For every indie author, the time comes when the question must be asked: Should I hire a publicist?
There are good reasons for both sides, and each author is different. If you’re considering whether or not to take this step, take a look below at some pros and cons to hiring a publicist.
Publicists have connections (and know how to make new ones). Publicists aren’t necessarily the end-all-be-all solution for getting your book media coverage, but they do have ready-made connections, they know who/where to go to make new ones.
There are NO guarantees. Publicists know and rely this fact. Obviously, it is in the publicist’s best interest to do good work for you and get you placed in high-traffic media outlets–it not only gives them necessary portfolio pieces, but also provides a good reference in you. However, this also provides publicists with an out when they DON’T get the coverage you hoped for. This is why you should, before hiring, make sure that a publicist a) has a great portfolio and b) has some great references. The publicist should always keep you in the know with what they’re doing and who they’re reaching out to, so even if the publicist doesn’t manage to secure everything they tried for, you know they’re working on it.
There are some media outlets that still won’t work directly with authors, primarily in national media. Having a publicist lends an air of legitimacy to those publications that require a more formalized system.
Many media outlets are just as likely to respond to a well-placed, short, direct, and spin-worthy email from an author as they would from a publicist. If you know how to “think” in that way (and being an indie author, you should) and are willing to do the digging to target those outlets, there’s no reason you can’t do this–especially with the rise of the self-made experts and media outlets in the social-media world. Likewise, there’s no reason you can’t do your own event and book signing bookings on your own. I always tell my authors to use publicists on an a la carte basis if they want to work with one, and to use the publicist to do the things that they (the authors) truly can’t do (not everyone is actually capable of writing that perfect, snappy news release) or don’t want to do.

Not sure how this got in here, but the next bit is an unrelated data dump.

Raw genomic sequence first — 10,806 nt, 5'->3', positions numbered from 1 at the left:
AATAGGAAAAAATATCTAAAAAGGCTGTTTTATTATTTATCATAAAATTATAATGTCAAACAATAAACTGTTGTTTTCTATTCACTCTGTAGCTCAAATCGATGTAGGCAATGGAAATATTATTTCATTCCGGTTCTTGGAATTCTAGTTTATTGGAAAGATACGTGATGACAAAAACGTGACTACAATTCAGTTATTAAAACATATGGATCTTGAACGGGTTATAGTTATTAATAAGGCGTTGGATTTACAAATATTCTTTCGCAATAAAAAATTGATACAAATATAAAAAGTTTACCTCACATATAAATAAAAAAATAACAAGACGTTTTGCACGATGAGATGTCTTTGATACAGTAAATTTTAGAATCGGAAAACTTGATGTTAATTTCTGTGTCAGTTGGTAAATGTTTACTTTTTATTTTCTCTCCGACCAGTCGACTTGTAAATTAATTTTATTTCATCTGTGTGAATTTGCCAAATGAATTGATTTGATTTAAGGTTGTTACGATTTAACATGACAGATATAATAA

Good publicists know how to spin things to the media. Your publicist should be able to take topics and themes in your book and spin them into a newsworthy, timely event. Many authors know how to do this too, being writers and all, but if you’re not savvy when it comes the the whole journalism thing, a publicist can help you there.
Using a publicist is expensive. If you’re really shooting for national media coverage, it’s not out of the question to expect to pay $3,000 – $5,000 per month for a good publicist. If you’re just paying to get local/regional media coverage (which is much easier to accomplish), you should expect to pay $1,000 – $2,000 per month. After paying $10,000+ to get a book self-published, most authors aren’t in a position to shell out more money–especially on something without a definite ROI. However, if the author isn’t willing to shell it out, they better find a way to do it themselves or their book risks not having any ROI, either.
Indie authors: Did you use a publicist? What was your experience? Did you try a hybrid relationship with a publicist (where you and the publicist work together to tackle different types of outlets), or did you rely on the publicist’s ideas and execution for all media coverage?